Big polluters? They pay the carbon tax the same as everyone else. No carbon tax or cap- and-trade system anywhere in the world is more comprehensive in its approach to climate-disrupting gases. I repeat: it is THE best carbon tax in its design, bar none. It treats virtually every user of fossil fuels in the province equally, whether they’re businesses or families. In fact, in design (although not yet in tax rate) BC’s carbon tax is better than the carbon taxes in the social-democratic countries of northern Europe to which the NDP often looks for inspiration. Gordon Campbell’s carbon tax is more comprehensive and uniform than Norway’s carbon tax. It’s better than Denmark’s. It’s better than Sweden’s.

    Yes, the BC carbon tax does not yet extend to some businesses that emit certain minor greenhouse gases—compounds other than carbon dioxide. But that’s a practical problem of pollution measurement and tax administration, not policy design, and the province’s policy is as good as any climate pricing system in place anywhere else in the world in covering these pollutants. A year ago, what’s more, British Columbia committed to adding these pollutants to the tax base as doing so becomes practical.

    Elsewhere, the New Democrats have claimed the carbon tax shift runs roughshod over rural families, playing into fears in the province’s north. It does not: it’s even-handed between rural and urban areas. Nic Rivers, a PhD candidate at Simon Fraser University, analyzed energy use in metropolitan and small town British Columbia. He found the impacts of the carbon tax on household budgets to vary little with geography. The colder climate in the province’s north, for example, increases home heating energy use there, compared to metro Vancouver. But the difference is so small that the monthly effect of the carbon tax amounted to less than $1 a month last year. (Mr. Rivers published his analysis in the April 29, 2008 Vancouver Sun. His column doesn’t seem to be online.)

    The New Democrats claim that they care about curbing climate change: they say they will replace the carbon tax shift with a cap-and-trade system that only covers big, industrial companies. Of course, the Campbell government has already legislated the province’s participation in the Western Climate Initiative—the largest cap-and-trade system in development in North America. As we’ve argued, doing both the tax shift and cap and trade is better than doing either separately. Mark Jaccard’s academic analysis of this NDP alternative concludes that the NDP cannot achieve the quick emissions reductions they promise by targeting only the roughly one-third of climate-disrupting pollution that flows from heavy industry in the province. Or, more accurately, the NDP can only hit its emissions goals from industry alone by essentially shutting down a chunk of the province’s manufacturing base that employs 60,000 people.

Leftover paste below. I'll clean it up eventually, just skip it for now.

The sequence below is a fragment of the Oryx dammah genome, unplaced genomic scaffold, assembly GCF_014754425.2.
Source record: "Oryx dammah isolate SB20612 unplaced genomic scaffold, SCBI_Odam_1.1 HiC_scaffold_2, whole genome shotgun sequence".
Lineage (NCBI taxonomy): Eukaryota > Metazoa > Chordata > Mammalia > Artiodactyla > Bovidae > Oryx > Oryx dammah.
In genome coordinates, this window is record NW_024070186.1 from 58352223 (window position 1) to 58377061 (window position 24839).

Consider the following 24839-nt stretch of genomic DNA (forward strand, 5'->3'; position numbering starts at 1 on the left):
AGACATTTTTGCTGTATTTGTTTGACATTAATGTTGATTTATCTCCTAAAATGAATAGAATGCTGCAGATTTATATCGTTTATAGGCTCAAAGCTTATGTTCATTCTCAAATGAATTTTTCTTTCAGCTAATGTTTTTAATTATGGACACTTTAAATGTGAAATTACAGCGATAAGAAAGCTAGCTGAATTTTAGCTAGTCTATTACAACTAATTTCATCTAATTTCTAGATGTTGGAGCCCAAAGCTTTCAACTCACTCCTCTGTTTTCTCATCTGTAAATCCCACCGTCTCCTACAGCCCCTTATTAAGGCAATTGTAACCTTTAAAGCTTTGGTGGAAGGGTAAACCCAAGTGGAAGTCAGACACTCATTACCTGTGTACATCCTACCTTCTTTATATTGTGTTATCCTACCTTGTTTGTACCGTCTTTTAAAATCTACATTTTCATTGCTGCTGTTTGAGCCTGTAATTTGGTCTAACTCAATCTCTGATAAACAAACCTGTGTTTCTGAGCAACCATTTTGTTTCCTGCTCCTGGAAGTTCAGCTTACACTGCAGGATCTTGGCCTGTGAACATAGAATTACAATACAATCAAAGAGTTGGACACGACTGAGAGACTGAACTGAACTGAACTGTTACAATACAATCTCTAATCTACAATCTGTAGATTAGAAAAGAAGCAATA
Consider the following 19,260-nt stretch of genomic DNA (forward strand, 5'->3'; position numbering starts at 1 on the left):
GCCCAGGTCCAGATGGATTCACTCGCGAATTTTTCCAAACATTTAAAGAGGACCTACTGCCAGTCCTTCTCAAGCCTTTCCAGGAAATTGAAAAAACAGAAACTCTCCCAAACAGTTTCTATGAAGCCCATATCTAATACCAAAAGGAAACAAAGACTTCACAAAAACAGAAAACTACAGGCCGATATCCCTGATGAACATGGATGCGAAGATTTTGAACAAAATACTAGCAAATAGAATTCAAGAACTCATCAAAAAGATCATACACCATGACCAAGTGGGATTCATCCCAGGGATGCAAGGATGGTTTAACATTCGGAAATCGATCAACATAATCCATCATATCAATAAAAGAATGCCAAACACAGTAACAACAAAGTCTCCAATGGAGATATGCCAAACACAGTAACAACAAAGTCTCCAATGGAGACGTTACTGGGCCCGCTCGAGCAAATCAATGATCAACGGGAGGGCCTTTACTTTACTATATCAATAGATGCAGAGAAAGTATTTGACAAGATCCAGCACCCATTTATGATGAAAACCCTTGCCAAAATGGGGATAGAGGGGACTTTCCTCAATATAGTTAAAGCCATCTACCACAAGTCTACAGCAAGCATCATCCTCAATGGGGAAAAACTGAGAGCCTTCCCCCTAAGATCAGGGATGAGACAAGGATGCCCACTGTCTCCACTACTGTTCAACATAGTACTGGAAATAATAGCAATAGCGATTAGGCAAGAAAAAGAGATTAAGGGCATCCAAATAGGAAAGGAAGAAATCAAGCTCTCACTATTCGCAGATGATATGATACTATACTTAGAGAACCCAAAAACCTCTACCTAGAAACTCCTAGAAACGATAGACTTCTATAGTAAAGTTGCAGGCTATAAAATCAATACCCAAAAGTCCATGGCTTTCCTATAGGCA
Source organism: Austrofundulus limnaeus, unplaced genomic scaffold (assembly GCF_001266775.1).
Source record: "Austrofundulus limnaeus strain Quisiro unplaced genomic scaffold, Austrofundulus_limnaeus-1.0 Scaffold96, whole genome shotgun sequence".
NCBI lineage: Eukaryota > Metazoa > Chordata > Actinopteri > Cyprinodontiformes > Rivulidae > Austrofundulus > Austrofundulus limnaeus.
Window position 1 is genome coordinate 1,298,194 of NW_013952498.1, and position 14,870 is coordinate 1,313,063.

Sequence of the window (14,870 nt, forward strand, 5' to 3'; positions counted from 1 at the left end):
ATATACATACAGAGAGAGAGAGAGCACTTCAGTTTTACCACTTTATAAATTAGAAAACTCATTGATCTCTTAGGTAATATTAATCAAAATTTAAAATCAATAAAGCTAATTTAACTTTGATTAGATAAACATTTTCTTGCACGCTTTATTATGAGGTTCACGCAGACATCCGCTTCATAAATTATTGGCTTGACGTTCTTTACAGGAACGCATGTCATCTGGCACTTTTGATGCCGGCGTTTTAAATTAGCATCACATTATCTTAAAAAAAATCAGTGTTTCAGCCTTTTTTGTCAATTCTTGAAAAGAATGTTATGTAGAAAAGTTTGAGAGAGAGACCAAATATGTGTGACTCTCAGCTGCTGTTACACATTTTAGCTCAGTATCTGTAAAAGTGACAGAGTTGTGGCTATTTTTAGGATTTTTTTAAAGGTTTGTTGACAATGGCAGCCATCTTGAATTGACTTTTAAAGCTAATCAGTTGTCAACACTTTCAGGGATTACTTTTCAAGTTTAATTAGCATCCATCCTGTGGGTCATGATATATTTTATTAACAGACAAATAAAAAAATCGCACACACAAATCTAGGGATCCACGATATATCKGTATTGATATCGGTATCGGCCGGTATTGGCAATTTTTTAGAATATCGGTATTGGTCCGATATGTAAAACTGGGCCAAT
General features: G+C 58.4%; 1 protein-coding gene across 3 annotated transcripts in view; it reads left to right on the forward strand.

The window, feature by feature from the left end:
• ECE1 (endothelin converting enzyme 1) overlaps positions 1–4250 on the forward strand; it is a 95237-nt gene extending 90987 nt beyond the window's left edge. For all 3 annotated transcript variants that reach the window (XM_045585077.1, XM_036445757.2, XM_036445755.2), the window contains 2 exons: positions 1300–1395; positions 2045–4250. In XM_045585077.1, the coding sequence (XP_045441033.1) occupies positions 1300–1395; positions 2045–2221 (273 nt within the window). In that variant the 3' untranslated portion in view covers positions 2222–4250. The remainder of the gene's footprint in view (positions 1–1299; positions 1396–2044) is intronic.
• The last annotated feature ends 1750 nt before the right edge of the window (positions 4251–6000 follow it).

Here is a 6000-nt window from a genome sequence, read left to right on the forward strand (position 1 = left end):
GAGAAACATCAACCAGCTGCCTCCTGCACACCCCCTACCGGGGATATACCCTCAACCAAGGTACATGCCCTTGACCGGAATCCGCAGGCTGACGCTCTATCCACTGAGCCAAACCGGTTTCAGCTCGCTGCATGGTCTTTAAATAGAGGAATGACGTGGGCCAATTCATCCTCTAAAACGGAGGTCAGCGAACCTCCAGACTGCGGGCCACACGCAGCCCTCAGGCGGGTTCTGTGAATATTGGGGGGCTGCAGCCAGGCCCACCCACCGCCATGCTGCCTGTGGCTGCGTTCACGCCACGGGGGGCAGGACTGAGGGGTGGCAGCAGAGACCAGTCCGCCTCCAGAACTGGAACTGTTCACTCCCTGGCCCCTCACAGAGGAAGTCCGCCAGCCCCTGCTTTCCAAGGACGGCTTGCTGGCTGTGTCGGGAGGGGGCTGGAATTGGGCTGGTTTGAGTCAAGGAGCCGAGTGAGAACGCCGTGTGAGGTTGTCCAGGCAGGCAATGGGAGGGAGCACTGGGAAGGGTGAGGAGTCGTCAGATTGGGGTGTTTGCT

If the New Democrats want to contest Gordon Campbell’s climate-change policy credentials, they have plenty of legitimate arguments at their disposal: the Liberals’ support for expanding the oil and gas industry, for twinning the Port Mann Bridge, and for the highway-expanding megaproject Gateway. Instead, they have systematically misrepresented the facts, doing a disservice to the province’s voters, not to mention the global quest for systemic solutions to the climate crisis.

    I had hoped that the New Democrats would let last year’s overblown criticisms of the carbon tax shift fade into the background during the election. After all, energy prices have dropped and the economic crisis is now the main public concern. Instead, the party appears to be making its carbon-tax distortions a centerpiece of its campaign strategy. That’s more than disheartening. It’s deceptive and cynical. As the science of climate change looks ever more dire, it also appears downright dangerous.